When enumerating Windows hosts, there are a number of tools you can use. Some of the more popular ones include:
- Built-in commands and utilities
You can use these tools to enumerate OS version, users, groups, shares, files, services, hardware, Registry keys, configurations, privileges, policies, and more. If you are already logged in to the target, you can run local commands to query the operating system directly. If not, some tools allow you to make a remote connection. In some cases, you do not need to use a privileged account to obtain good information. Prior to Windows Server 2003, you could even make a connection without a user name and password.
The following tables list some common commands for enumeration. Most of the built-in command-line commands are actually executables in themselves, but are designed to be used in a command prompt. Some of these commands have options for manipulating the data as well.
Note: To learn more about PowerShell, visit https://mva.microsoft.com/learning-path/powershell-beginner-12.
Common ways to use Nmap for host enumeration are to fingerprint the operating system and interrogate its services. You can also use NSE scripts for enumeration. Here are some examples:
nmap -O 192.168.1.50 nmap -sV 192.168.1.20 nmap --script=smb-os-discovery <target>
Rpcclient has over 200 commands for enumeration and configuration. It runs on Linux and works against both Windows and Linux Samba computers. If you are not already logged onto the target, you must first make a connection, providing a password when prompted. Administrative or SYSTEM level privileges (from a compromised host) will give you the best results.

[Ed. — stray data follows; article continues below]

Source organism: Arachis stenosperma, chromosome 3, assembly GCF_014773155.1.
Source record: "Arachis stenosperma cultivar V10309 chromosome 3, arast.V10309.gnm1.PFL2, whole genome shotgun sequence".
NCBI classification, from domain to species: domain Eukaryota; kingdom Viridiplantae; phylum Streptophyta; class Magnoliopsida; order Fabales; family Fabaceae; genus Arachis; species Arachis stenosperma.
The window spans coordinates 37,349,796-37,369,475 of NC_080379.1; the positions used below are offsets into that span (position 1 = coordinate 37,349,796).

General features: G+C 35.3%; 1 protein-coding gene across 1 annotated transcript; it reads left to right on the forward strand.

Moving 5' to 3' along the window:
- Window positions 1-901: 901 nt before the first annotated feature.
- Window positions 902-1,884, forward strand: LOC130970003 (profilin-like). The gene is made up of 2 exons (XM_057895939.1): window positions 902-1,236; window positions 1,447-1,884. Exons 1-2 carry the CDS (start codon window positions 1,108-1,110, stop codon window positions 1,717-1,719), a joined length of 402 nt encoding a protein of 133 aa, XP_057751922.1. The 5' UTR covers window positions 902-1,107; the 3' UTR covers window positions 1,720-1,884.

Here is an example of using rpcclient to enumerate server information and user accounts on the target. Enter these commands separately:
rpcclient <target IP> -U <username> ? srvinfo lookupnames administrator
Now use the lookupsids command to discover new users by Security ID (SID). Copy the administrator's SID and change the last set of numbers to 1000. Increment from there.
Note: The administrator SID always ends in 500. Even if you rename the administrator account, this number will never change.
Metasploit also has several enumeration modules. Just like the rpcclient lookupsids command, the smb_lookupsid Metasploit module will enumerate users based on a brute forcing of possible SIDs. In the following example, the credentials of a standard (non-privileged) user named moo are used against a particular host. Since user relative IDs (RIDs) start at 1000, the example sets a range of 1000 to 1100, searching for the first 100 user accounts that were created.
use /auxiliary/scanner/smb/smb_lookupsid set SMBUser moo set SMBPass Pa22w0rd set MinRID 1000 set MaxRID 1100 set RHOSTS 192.168.74.50